2.2 Shrinkage prediction

2.2.1 New computationally implemented model

The current version of the computational scheme has an important limitation in that the mechanical responses of the microstructure are predicted under strain-controlled periodic boundary conditions, and currently there is no effective way to switch the boundary conditions from controlled strain to controlled stress. As the time-evolving desiccation shrinkage strain of cement paste is normally measured under zero external stress (e.g., traction free boundaries) and negative internal pore fluid pressure, to simulate this experimental measurement environment, Boltzmann’s superposition principle [31, 32] was used. Figure 1 shows the flow chart for calculating the overall shrinkage strain of cement paste utilizing the computational program and the superposition principle.
Fig. 1

Flow chart for shrinkage strain calculation under strain-controlled boundary conditions

To simulate experiments of desiccation shrinkage measurement and to predict the evolution of the magnitude of shrinkage strain with time, four major steps were conducted in the virtual, computational experiment. First, time was discretized into n different time steps, with each time step representing one particular age. For the simulations, a stepwise negative pore pressure H(t)p 0 (where H(t) is the Heaviside function) and zero external periodic boundary strain were applied on a list of microstructures that were generated by THAMES for all drying ages t 1, t 2, t 3,…, t n (which means that pore pressure was applied on cement paste starting at time t 1, t 2, t 3, …, t n and each time t i is the age represented by time step i). The negative pore pressure was applied to the fluid phases of the simulated microstructures for the purpose of simulating the drying process, and the evolution of the stress fields of the whole composite as a result of the assigned pore fluid pressure were predicted by the computational program.

The spatially averaged hydrostatic stress of the composite as a function of time for different drying ages was calculated from the simulation results. The hydrostatic stress of the composite per unit uniform pore pressure was determined as
$$\sigma_{{t_{m} }}^{\text{unit}} (t_{i} ) = \sigma_{{t_{m} }}^{{p_{0} }} (t_{i} )/p_{0} ,$$
where \(\sigma_{{t_{m} }}^{\text{unit}} (t_{i} )\) is the value of the hydrostatic stress at time t i per unit pore pressure when dried at age t m , \(\sigma_{{t_{m} }}^{{p_{0} }} (t_{i} )\) is the hydrostatic stress at time t i under pore pressure p 0 when dried at age t m , m = 1, 2, 3, …, n and i = 1, 2, 3, …, n. The resultant hydrostatic stress history of the composite under any given internal pore pressure history, p(t), may be determined according to
$$\sigma (t_{i} ) = \sum\limits_{k = m}^{i} {\{ \sigma_{{t_{k} }}^{unit} (t_{i} )[} p(t_{k} ) - p(t_{k - 1} )]\} ,$$
where σ(t i ) is the hydrostatic stress of the composite at time t i under the given pore pressure history.
The desiccation shrinkage strain was calculated utilizing the hydrostatic stress history of the composite from Eq. (2) and the evolving VE/VP properties of the composite simulated using the computationally implemented model as described in [17, 18]. In order to perform the shrinkage calculation, it was necessary to apply a virtual boundary hydrostatic stress history of—σ(t i ) to maintain an overall spatially averaged zero stress state (corresponding to “free shrinkage”), as shown in Fig. 1. Then, the strain history that must necessarily be applied at each time step to achieve—σ(t i ) was calculated according to the superposition principle via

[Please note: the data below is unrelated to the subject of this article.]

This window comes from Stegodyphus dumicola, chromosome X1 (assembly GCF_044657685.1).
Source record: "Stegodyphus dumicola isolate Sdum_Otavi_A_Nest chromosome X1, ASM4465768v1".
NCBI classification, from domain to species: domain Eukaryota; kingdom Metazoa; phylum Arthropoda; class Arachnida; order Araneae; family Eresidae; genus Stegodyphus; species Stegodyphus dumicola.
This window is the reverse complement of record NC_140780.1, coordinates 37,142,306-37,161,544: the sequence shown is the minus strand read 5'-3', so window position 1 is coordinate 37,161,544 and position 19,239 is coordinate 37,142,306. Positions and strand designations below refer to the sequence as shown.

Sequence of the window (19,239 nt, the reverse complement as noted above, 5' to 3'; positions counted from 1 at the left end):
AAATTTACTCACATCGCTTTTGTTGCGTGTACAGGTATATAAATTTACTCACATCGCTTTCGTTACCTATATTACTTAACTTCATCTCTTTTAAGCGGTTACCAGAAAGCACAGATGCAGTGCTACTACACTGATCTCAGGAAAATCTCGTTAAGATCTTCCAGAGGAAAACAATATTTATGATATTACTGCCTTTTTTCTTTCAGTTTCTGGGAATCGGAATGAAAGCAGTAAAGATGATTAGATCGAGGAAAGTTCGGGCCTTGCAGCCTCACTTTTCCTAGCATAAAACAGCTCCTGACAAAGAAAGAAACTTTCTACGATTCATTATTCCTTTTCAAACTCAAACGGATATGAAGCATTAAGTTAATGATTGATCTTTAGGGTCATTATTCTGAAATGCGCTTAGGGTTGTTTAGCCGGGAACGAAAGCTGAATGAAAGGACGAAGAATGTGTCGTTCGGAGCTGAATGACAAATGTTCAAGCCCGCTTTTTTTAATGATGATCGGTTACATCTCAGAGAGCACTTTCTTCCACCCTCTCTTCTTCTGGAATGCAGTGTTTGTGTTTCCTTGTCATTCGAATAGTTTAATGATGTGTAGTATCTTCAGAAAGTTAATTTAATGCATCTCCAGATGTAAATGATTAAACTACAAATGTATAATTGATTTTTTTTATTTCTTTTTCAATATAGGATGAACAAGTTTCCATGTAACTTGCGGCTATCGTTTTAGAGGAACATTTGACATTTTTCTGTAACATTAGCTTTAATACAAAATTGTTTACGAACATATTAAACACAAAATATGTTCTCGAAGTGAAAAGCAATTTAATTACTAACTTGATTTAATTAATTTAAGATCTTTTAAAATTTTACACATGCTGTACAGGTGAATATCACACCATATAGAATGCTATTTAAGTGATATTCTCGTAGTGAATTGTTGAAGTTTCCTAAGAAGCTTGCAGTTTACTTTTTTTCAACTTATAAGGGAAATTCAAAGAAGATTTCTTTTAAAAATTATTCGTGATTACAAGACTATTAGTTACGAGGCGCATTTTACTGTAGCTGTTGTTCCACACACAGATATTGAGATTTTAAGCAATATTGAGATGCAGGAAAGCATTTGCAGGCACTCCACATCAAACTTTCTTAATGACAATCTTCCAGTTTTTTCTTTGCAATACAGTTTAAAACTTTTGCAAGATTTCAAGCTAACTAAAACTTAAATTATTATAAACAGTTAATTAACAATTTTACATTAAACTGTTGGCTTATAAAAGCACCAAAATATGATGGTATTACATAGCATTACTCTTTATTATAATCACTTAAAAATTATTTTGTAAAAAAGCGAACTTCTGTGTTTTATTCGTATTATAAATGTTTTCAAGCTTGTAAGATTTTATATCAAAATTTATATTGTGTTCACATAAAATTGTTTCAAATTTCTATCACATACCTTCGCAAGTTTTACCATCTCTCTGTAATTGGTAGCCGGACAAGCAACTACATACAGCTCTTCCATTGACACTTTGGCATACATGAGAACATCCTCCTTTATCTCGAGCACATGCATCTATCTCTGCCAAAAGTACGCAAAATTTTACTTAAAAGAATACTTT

$$\begin{aligned} {\text{if }}i & = 1,\quad \varepsilon (t_{i} ) = \frac{{ - \sigma (t_{i} )}}{{3K_{{t_{i} }}^{{}} (t_{i} )}} ; { } \\ {\text{if }}i & \ne 1,\quad \varepsilon (t_{i} ) = \frac{{ - \sigma (t_{i} ) - \sum\nolimits_{k = 1}^{i - 1} {[\varepsilon (t_{k} )K_{{t_{k} }} (t_{i} )]} }}{{3K_{{t_{i} }}^{{}} (t_{i} )}} , { } \\ \end{aligned}$$
where ɛ(t i ) is the additional linear strain to be applied on the composite at time t i to achieve the desired boundary stress history, and \(K_{{t_{k} }} (t_{i} )\) is the apparent VE/VP bulk modulus (i.e., computed from the model in [17, 18]) of the composite at time t i when loaded at age t k . More explicitly, the apparent VE/VP bulk modulus is computed from the simulated dilatational stress relaxation (owing to dissolution of cement grains) for a composite subjected to a periodic dilatational strain. The resultant linear shrinkage strain, ɛ shrinkage(t i ), of the composite is calculated as
$$\varepsilon_{{{\text{shrinkag}}e}} (t_{i} ) = \sum\limits_{k = 1}^{i} {\varepsilon (t_{k} )} .$$

In this way, the predicted time-evolving shrinkage strain occurs due to the concomitant elastic deformation of the solid microstructure responding to the pore fluid pressure changes as well as the dissolution of cement grains and subsequent stress redistributions in the microstructure. Although Eq. (1) through Eq. (4) were intended for calculating the time-evolved shrinkage strain of cement paste during the drying process, if a specimen is exposed to re-wetting and the internal RH of the simulated cement paste increases as a function of time, then the time-dependent swelling strain of cement paste may be predicted following the same procedures, except that the final results obtained would have an opposite sign, denoting negative shrinkage (i.e., expansion). The ability to simulate re-wetting allows direct evaluation of reversibility and irreversibility of the simulated desiccation shrinkage.